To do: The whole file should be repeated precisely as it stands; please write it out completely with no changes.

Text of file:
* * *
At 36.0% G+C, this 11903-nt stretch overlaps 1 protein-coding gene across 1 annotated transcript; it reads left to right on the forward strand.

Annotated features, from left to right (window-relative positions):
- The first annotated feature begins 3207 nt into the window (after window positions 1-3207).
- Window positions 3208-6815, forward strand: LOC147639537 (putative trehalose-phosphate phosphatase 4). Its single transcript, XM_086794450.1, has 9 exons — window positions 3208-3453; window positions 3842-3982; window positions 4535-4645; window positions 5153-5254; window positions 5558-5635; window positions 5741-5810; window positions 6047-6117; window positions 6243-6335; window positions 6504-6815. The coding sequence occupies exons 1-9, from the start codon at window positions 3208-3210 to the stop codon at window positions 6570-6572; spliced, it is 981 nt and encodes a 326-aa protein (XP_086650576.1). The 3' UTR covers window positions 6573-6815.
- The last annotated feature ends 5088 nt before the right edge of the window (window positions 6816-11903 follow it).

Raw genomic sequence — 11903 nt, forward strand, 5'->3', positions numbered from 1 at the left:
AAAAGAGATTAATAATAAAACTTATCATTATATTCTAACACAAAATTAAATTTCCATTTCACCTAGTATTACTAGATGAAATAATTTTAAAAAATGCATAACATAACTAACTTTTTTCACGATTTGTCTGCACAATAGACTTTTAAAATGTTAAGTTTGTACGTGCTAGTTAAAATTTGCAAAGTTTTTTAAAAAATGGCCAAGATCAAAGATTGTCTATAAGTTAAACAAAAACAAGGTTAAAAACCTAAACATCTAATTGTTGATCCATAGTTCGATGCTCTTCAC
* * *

At 36.0% G+C, this 11903-nt stretch overlaps 1 protein-coding gene across 1 annotated transcript; it reads left to right on the forward strand.

Annotated features, from left to right (window-relative positions):
- The first annotated feature begins 3207 nt into the window (after window positions 1-3207).
- Window positions 3208-6815, forward strand: LOC147639537 (putative trehalose-phosphate phosphatase 4). Its single transcript, XM_086794450.1, has 9 exons — window positions 3208-3453; window positions 3842-3982; window positions 4535-4645; window positions 5153-5254; window positions 5558-5635; window positions 5741-5810; window positions 6047-6117; window positions 6243-6335; window positions 6504-6815. The coding sequence occupies exons 1-9, from the start codon at window positions 3208-3210 to the stop codon at window positions 6570-6572; spliced, it is 981 nt and encodes a 326-aa protein (XP_086650576.1). The 3' UTR covers window positions 6573-6815.
- The last annotated feature ends 5088 nt before the right edge of the window (window positions 6816-11903 follow it).

Raw genomic sequence — 11903 nt, forward strand, 5'->3', positions numbered from 1 at the left:
AAAAGAGATTAATAATAAAACTTATCATTATATTCTAACACAAAATTAAATTTCCATTTCACCTAGTATTACTAGATGAAATAATTTTAAAAAATGCATAACATAACTAACTTTTTTCACGATTTGTCTGCACAATAGACTTTTAAAATGTTAAGTTTGTACGTGCTAGTTAAAATTTGCAAAGTTTTTTAAAAAATGGCCAAGATCAAAGATTGTCTATAAGTTAAACAAAAACAAGGTTAAAAACCTAAACATCTAATTGTTGATCCATAGTTCGATGCTCTTCAC